free software

Purism Launches Librem One, a Suite of Privacy-Protecting, No-Track, No-Ad Apps and Services

Some time back, the folks from Purism sent me a question: "Would you like to record some voice-over for a little commercial we're making?" "Sure," I say. "Why not?" They give me a script, show me a rough cut of the footage, and I record a few lines. Easy peasy. The only problem? The commercial was for something that I think is a really great idea. And, the finished commercial gave me a serious case of the giggles. Yet I couldn't tell anyone about it. I was sworn to secrecy.

A Line in the Sand

There's a new side to choose. It helps that each of us is already on it. Linux Journal was born in one fight and grew through a series of others. Our first fight was for freedom. That began in 1993, when Phil Hughes started work toward a free software magazine. The fight for free software was still there when that magazine was born as Linux Journal in April 1994. Then a second fight began. That one was against all forms of closed and proprietary software, including the commercial UNIX variants that Linux would eventually defeat. We got in the fight for open source starting in 1998. (In 2005, I got a ribbon for my own small part in that battle.) And last year, we began our fight against what Shoshana Zuboff calls surveillance capitalism, and Brett Frischmann and Evan Selinger call re-engineering humanity.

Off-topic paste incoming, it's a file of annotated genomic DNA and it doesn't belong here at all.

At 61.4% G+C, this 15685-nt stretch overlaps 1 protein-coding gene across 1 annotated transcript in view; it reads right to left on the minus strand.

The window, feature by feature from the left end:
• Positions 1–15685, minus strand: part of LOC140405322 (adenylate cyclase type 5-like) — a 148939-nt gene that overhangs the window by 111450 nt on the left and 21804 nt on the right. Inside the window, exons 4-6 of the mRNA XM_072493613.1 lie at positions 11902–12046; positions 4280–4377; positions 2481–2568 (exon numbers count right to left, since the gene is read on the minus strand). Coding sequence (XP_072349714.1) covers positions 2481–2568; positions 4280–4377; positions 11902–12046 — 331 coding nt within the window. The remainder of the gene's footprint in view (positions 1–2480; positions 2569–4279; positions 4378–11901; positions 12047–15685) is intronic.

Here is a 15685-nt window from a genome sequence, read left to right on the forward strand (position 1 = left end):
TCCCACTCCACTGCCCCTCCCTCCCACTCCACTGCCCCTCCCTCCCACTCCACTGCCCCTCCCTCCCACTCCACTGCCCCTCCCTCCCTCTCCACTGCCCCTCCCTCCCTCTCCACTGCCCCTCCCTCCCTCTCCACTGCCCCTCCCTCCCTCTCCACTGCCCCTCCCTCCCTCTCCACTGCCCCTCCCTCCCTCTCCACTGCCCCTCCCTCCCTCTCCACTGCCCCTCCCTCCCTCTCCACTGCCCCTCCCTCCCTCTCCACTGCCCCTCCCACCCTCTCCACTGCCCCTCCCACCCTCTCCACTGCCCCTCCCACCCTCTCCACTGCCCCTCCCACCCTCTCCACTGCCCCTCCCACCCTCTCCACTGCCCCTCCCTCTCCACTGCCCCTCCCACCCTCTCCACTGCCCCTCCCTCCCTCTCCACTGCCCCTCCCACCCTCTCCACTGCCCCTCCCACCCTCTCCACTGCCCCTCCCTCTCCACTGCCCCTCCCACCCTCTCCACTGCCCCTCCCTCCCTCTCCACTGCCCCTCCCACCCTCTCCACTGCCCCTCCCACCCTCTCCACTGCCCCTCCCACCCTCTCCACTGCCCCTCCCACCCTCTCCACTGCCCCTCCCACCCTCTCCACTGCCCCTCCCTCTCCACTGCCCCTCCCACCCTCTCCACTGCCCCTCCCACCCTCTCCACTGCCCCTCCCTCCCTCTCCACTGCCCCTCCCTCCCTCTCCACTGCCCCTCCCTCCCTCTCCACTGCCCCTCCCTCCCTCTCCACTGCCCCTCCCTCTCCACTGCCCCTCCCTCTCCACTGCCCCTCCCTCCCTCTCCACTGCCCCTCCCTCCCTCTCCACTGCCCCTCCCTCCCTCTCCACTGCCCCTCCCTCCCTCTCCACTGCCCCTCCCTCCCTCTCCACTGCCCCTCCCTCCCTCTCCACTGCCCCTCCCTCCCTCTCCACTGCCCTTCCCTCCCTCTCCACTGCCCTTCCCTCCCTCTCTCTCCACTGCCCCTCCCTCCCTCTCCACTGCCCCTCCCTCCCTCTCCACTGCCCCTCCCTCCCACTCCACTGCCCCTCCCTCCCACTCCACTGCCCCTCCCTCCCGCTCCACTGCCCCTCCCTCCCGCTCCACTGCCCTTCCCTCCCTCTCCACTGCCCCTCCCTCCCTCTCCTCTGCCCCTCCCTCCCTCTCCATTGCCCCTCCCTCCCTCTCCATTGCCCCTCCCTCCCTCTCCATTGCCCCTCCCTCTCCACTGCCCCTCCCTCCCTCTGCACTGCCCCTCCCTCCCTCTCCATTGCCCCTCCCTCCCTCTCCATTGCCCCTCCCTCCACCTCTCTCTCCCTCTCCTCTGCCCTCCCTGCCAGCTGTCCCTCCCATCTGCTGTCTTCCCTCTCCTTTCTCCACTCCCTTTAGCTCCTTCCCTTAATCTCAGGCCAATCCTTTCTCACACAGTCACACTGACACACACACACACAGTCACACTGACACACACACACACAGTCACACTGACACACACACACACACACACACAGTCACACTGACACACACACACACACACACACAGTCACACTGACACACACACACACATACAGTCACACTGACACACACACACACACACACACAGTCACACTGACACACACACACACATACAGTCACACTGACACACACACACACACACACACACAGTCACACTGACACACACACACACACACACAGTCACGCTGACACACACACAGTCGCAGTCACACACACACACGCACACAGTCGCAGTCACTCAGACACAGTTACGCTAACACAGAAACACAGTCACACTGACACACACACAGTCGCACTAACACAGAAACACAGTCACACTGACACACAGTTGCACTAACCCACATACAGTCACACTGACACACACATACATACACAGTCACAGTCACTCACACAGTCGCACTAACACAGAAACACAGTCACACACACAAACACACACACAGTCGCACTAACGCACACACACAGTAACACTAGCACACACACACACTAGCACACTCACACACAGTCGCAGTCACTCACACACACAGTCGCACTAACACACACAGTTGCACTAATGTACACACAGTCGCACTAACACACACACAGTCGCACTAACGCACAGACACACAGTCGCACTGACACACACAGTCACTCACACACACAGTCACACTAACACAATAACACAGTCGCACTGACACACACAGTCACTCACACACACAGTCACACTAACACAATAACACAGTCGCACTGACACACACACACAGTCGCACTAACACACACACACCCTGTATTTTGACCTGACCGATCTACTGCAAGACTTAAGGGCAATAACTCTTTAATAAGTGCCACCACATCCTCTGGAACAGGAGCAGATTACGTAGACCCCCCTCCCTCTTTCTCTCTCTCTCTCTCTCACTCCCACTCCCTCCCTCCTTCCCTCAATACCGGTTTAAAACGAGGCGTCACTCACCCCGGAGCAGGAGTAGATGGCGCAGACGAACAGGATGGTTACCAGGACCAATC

Free and Open—and Their Opposites

A linguistic look at some tenets of Linux. Merriam-Webster defines a tenet as "a principle, belief, or doctrine generally held to be true; especially one held in common by members of an organization, movement, or profession." As it happens, Linux is claimed by two doctrines that are to some degree at odds: those of free software and open source. This contention began when Eric S. Raymond published "Goodbye, 'free software'; hello, 'open source'", on February 8, 1998. Here's an excerpt: